Can anyone identify the couple in this linked photograph - date between 1867 and 1880? It has been suggested they are Squire Henley and his wife of Priory, Wiltshire although as yet this has not been proved. The photograph is carte-de-visite, copied from an oil painting. The producers are Wm. Hanks, Artist in Photography High Street, Malmesbury. (A note on the reverse states that duplicates may be obtained for 1/- each, the negative being carefully preserved). From Kelly's Directory of Wiltshire:
1855 & 65 Wm Hanks, High St, Malmesbury - saddler and harness maker
1867 Wm Hanks, High St, Malmesbury - artist and photographer
1875 & 80 Wm Hanks, High St, Malmesbury - stationer/bookseller/artist/photographer
1885, 89 & 98 Wm Hanks, High St, Malmesbury - stationer TERESA LEWIS
I am researching the family of John William KILMISTER. He was born in 1843 in Oaksey but later lived in Ashton Keynes with his family until about 1851. The 1851 census has him living at Westham Farm on Somerford Road in Ashton Keynes. They then moved to Church Farm in Coate. I would love to have any information I can get on this individual. His father's name was John Kilmister, his father's wife's name was Mary Matilda (Vaisey) I'm not sure if she is his mother or not. He was born 8 years before they were married and there are no other children until after their marriage so I think she is his step mother. I am stumped, I am not sure if they were non-conformist's or not. His half brother who I am descended from emigrated to Canada and belonged to an Anglican church, but that is not conclusive. If any one can help pelase contact me via the Contact Us Tab on the home page and selecting Research Requests. TAMI BARNES (Family Snoop)
I am trying to locate a baptism record for my ancestor who was named Samuel Morris. According to the record of his second marriage in Trinity, Newfoundland, his year of birth would be 1749. This same marriage record indicates that he was "of the Parish of St. Edmunds, Salisbury" although he had been living in Trinity from 1782 onwards. His second wife was 45 years younger than him so I suspect there was probably a very good reason for including this parish information - I just haven't worked out what it is yet! I know that this could mean that he had worked for at least 6 months in Salisbury instead of him being born there but I thought it best to start with finding/eliminating a birth/baptism record. I have looked at Bishops Transcripts but there is a gap at the critical point so I am wondering if you have access or know of anyone with access to the original parish baptism records. I have no idea who his parents may have been so I cannot link the Morris marriages around that time period to him. LINDA MORRIS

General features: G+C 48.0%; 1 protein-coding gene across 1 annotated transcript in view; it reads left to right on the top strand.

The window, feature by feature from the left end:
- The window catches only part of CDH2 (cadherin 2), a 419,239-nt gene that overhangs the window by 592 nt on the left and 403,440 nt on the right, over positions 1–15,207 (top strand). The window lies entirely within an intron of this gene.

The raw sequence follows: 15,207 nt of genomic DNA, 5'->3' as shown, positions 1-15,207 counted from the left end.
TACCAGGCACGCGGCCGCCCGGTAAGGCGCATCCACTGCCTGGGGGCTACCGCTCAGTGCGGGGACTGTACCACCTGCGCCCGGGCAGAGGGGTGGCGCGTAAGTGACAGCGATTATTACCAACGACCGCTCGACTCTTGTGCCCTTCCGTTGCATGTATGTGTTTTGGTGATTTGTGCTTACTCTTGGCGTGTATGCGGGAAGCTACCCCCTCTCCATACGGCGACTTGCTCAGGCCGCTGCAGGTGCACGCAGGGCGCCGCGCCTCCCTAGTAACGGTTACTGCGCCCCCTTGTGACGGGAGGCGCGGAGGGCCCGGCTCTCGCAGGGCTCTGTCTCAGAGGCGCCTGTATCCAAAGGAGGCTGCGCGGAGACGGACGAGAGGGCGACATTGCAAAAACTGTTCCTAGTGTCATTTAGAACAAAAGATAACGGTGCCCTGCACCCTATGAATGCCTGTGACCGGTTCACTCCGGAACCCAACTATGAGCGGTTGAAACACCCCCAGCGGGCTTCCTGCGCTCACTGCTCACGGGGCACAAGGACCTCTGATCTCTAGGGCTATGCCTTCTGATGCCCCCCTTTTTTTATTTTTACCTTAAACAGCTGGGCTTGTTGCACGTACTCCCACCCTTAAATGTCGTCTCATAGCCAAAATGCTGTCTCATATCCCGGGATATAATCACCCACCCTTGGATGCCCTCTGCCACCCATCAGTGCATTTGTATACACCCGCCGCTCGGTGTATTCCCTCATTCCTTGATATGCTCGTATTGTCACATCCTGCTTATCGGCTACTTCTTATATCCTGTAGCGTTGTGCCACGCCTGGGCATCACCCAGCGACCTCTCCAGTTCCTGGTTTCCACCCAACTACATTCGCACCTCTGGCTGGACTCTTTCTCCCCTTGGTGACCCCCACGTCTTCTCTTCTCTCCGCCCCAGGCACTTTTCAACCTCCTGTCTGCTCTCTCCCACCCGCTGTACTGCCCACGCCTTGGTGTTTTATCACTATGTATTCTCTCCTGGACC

I am trying to find to find any documentary evidence that the Pope family of Liddington, were in any way linked to the Pope family of Bishopstone (nr Shrivenham) and Potterne Wilts, in the 18th century. If anybody has researched Liddington families and are able to help, please get in touch via the OPC contact link on the home page. JOHN POPE
Am researching Edward Purnell born in Pinckney, Sherston Magna around 1821. Am unable at this stage to confirm his parentage although we do know that his father was also Edward. This is confirmed on the marriage certificate when Edward married Sarah Hardy in St. Margaret's, Westminster on 23rd January 1845. The first three children of this marriages were all born in Gosnall, Staffordshire Edward the eldest being baptised there on 29th August 1847. The 1851 and 1861 Census has Edward down as an Innkeeper at Oak Hill, Tetbury Gloucestershire. If anyone can help determine who Edward's parents are or can help to take this line back further please contact me via the Contact Us link on the home page and selecting Research Requests from the drop down list. VAL RUSHTON
Lucy Ann Stevens was born in Ramsbury in 1853, married Richard David Kenton in 1878 and died in Dover 1923. Her father was Charles Edwin Stevens who was either in the military and served in India or was a farmer in Ramsbury and emigrated to Patagonia South America. Either way, Lucy was of dark complexion. If anyone is able to provide further information on this family, please contact JOHN POPE (OPC Bishopstone). Photograph (and one of an unknown sister) in the Ramsbury People Gallery.